The stock market fell on Thursday after Oracle’s weak sales results weighed down big technology companies. Traders also worried that Cyprus was running out of time to avoid a collapse of its financial system.

The American market followed its European counterparts lower at the open and remained solidly negative all day. The Dow Jones industrial average fell as much as 129 points by midafternoon before paring the loss to close down 90 points.

All three major indexes felt the drag from technology stocks after Oracle reported an unexpected decline in sales in its fiscal third quarter. Oracle’s results have an outsize impact on other technology stocks because it reports earlier than most of its peers.

European markets closed sharply lower. The main indexes in Paris and Frankfurt fell 1.4 percent and 0.9 percent on fears that the crisis in Cyprus would intensify. The European Central Bank has threatened to end emergency support of the nation’s banks next week unless leaders can secure more financing.

Cyprus must raise about $7.5 billion in the next four days to avoid bankruptcy. Several plans have failed, including a proposal to tax deposits held by the nation’s banks. If Cyprus is unable to secure a bailout, its banks will fail and it could be forced to leave the euro currency. Worries about that possibility first hit stock markets Monday.

“It’s amazing how quickly things can turn back to Cyprus and Europe,” said Oliver Cross, director of research with Carolinas Investment Consulting.

Oracle was the biggest decliner in the Standard & Poor’s 500-stock index, falling $3.47, or 9.7 percent, to $32.30. The S.& P. 500-stock index lost 12.91 points, or 0.8 percent, to 1,545.80.

The Dow Jones industrial average dropped 90.24 points, or 0.6 percent, to 14,421.49. Cisco Systems was the Dow’s biggest loser, dropping 83 cents, or 3.8 percent, to $20.84.

The Nasdaq composite index, which is weighted heavily toward technology stocks, fell 31.59 points, or 1 percent, to 3,222.60.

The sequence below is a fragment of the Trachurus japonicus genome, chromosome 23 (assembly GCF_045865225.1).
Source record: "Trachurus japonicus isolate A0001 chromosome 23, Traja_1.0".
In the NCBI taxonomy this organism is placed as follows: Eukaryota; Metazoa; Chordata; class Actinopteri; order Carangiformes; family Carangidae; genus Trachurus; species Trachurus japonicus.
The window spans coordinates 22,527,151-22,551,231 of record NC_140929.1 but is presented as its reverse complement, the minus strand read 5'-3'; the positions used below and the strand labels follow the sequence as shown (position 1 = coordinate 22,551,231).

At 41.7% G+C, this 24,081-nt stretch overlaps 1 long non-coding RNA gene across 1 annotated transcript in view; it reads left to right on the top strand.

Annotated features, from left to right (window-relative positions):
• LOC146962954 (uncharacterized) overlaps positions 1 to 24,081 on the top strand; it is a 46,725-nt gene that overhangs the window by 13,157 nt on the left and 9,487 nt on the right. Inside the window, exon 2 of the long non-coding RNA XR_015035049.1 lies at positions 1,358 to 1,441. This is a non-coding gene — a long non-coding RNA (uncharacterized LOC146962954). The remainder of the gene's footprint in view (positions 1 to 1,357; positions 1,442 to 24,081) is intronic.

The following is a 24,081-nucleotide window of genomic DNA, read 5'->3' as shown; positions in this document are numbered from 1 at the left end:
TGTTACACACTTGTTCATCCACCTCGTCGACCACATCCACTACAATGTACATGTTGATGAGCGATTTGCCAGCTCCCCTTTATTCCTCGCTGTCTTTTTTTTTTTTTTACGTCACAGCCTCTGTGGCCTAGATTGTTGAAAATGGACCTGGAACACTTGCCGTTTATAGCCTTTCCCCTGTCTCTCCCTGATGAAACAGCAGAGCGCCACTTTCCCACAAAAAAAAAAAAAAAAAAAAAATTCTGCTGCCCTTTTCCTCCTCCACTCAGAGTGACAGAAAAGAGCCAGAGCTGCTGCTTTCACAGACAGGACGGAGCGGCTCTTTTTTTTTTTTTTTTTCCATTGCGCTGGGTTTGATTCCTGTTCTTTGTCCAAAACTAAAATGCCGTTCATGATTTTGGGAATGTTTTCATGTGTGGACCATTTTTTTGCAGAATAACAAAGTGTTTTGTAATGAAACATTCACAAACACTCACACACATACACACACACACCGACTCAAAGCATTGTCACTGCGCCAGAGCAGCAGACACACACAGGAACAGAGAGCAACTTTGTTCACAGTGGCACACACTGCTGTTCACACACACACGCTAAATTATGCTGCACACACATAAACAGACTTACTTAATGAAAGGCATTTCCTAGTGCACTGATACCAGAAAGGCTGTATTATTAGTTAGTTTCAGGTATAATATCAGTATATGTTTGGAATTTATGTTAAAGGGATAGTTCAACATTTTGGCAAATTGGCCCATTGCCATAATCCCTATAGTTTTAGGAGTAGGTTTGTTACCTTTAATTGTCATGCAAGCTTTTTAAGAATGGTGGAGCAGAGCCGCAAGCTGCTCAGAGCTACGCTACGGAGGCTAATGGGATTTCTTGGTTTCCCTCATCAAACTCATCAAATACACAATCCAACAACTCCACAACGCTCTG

Despite being down for the week, the Dow remains near a record high. Its run-up has been powered by optimism about the United States economy and the Federal Reserve’s easy-money policies. The Dow is up 2.6 percent this month. The S.& P. 500 has gained 2.1 percent in March.

Given the market’s recent strength, many analysts have been anticipating a decline at the first sign of bad news — whether from Europe, corporate America or the American economy.

A sharp sell-off, however, has not materialized, said Troy Logan, managing director and senior economist at Warren Financial Service. He said Thursday’s losses could have been much worse.

“We thought Cyprus would be the perfect opportunity for the market to step back, but it looks like the market has shrugged it off,” Mr. Logan said.

The job and housing markets continue to improve gradually, according to economic reports released Thursday. The Labor Department said the number of people claiming new unemployment benefits last week was about flat near a five-year low. Sales of used homes rose in February to a three-year high, according to the National Association of Realtors.

Among the stocks on the move, AstraZeneca rose after saying it would cut 2,300 more jobs worldwide and overhaul its research operations. That brings to 11,000 the number of job cuts announced in the last 13 months. Its shares rose $1.77, or 3.8 percent, to $47.95.

The Movado Group fell after the luxury watchmaker said its fiscal fourth-quarter net income fell 26 percent. Its stock dropped $3.89, or 10.5 percent, to $33.23.

In the bond market, the price of the Treasury’s 10-year note rose 13/32, to 100 25/32, while its yield dropped to 1.91 percent, from 1.96 percent late Wednesday.

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